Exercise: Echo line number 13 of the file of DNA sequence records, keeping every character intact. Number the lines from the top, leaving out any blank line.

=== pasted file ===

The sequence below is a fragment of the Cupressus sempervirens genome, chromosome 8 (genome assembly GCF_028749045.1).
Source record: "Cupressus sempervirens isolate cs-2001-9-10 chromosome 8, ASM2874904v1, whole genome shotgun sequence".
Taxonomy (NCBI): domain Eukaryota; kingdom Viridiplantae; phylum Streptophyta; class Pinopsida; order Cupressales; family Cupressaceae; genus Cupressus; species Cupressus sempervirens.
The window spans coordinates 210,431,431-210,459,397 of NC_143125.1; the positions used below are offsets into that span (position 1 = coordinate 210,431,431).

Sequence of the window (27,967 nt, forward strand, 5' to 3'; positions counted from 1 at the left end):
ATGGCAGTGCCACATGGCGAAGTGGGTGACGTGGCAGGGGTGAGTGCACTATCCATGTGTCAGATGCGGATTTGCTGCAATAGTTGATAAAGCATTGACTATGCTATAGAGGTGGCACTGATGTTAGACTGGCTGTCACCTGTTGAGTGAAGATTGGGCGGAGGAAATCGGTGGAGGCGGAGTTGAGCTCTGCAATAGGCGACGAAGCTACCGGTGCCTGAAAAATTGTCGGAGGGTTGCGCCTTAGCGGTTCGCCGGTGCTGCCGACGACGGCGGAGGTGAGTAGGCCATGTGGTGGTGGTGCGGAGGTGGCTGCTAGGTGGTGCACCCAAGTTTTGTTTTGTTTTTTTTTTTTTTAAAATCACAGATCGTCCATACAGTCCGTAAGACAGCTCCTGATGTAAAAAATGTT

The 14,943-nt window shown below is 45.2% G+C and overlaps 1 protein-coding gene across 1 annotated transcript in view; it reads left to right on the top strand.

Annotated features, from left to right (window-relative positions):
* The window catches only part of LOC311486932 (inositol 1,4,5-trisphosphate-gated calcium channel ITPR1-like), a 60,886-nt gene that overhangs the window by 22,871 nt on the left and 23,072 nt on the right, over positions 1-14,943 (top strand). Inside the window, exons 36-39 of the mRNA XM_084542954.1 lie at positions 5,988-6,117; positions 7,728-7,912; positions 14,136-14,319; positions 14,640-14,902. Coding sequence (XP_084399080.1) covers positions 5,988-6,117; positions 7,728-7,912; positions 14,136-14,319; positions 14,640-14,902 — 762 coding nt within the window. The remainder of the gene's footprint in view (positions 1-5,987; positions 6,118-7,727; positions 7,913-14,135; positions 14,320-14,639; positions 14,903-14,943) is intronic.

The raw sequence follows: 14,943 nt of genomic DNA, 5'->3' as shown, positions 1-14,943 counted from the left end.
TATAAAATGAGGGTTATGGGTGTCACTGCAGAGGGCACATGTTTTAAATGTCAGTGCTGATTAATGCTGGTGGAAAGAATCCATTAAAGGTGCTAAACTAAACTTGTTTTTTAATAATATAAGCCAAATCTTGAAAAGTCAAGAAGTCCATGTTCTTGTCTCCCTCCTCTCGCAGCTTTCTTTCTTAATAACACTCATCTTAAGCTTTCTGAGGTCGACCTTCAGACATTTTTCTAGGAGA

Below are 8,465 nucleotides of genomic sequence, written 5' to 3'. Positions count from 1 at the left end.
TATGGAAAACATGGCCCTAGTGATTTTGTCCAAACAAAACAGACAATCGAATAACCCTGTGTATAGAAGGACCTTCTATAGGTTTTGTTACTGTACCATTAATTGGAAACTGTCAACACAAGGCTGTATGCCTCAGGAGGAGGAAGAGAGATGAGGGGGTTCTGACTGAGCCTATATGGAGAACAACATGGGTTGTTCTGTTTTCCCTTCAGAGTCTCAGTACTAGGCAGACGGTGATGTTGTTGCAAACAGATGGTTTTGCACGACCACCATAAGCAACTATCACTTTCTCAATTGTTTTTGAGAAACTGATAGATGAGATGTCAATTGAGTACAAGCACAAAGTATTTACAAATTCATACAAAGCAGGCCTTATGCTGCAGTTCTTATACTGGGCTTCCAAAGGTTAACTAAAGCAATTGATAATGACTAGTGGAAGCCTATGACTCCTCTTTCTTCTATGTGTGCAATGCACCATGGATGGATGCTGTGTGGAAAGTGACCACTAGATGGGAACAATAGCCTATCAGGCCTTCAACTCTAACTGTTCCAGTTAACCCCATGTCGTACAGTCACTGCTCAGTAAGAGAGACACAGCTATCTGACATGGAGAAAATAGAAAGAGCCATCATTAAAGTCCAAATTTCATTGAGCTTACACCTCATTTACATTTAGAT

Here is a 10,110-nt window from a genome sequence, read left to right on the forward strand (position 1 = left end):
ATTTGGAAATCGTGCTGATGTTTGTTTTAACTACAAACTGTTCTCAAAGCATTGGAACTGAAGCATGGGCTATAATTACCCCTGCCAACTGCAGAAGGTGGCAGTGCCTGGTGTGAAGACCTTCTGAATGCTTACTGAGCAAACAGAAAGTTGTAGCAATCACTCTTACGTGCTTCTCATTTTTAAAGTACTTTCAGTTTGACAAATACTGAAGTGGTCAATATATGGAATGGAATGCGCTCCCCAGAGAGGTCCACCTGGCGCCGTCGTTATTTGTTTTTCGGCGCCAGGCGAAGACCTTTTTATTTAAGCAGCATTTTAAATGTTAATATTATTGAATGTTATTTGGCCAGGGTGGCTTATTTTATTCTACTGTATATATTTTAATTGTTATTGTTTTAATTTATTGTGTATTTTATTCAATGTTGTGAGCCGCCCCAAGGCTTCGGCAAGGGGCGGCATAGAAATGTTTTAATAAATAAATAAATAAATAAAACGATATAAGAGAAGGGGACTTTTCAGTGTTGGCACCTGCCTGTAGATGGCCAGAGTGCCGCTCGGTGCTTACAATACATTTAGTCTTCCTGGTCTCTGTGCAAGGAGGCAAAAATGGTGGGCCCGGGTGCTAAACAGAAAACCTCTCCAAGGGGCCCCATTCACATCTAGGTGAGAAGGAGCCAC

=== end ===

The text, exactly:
TATGGAAAACATGGCCCTAGTGATTTTGTCCAAACAAAACAGACAATCGAATAACCCTGTGTATAGAAGGACCTTCTATAGGTTTTGTTACTGTACCATTAATTGGAAACTGTCAACACAAGGCTGTATGCCTCAGGAGGAGGAAGAGAGATGAGGGGGTTCTGACTGAGCCTATATGGAGAACAACATGGGTTGTTCTGTTTTCCCTTCAGAGTCTCAGTACTAGGCAGACGGTGATGTTGTTGCAAACAGATGGTTTTGCACGACCACCATAAGCAACTATCACTTTCTCAATTGTTTTTGAGAAACTGATAGATGAGATGTCAATTGAGTACAAGCACAAAGTATTTACAAATTCATACAAAGCAGGCCTTATGCTGCAGTTCTTATACTGGGCTTCCAAAGGTTAACTAAAGCAATTGATAATGACTAGTGGAAGCCTATGACTCCTCTTTCTTCTATGTGTGCAATGCACCATGGATGGATGCTGTGTGGAAAGTGACCACTAGATGGGAACAATAGCCTATCAGGCCTTCAACTCTAACTGTTCCAGTTAACCCCATGTCGTACAGTCACTGCTCAGTAAGAGAGACACAGCTATCTGACATGGAGAAAATAGAAAGAGCCATCATTAAAGTCCAAATTTCATTGAGCTTACACCTCATTTACATTTAGAT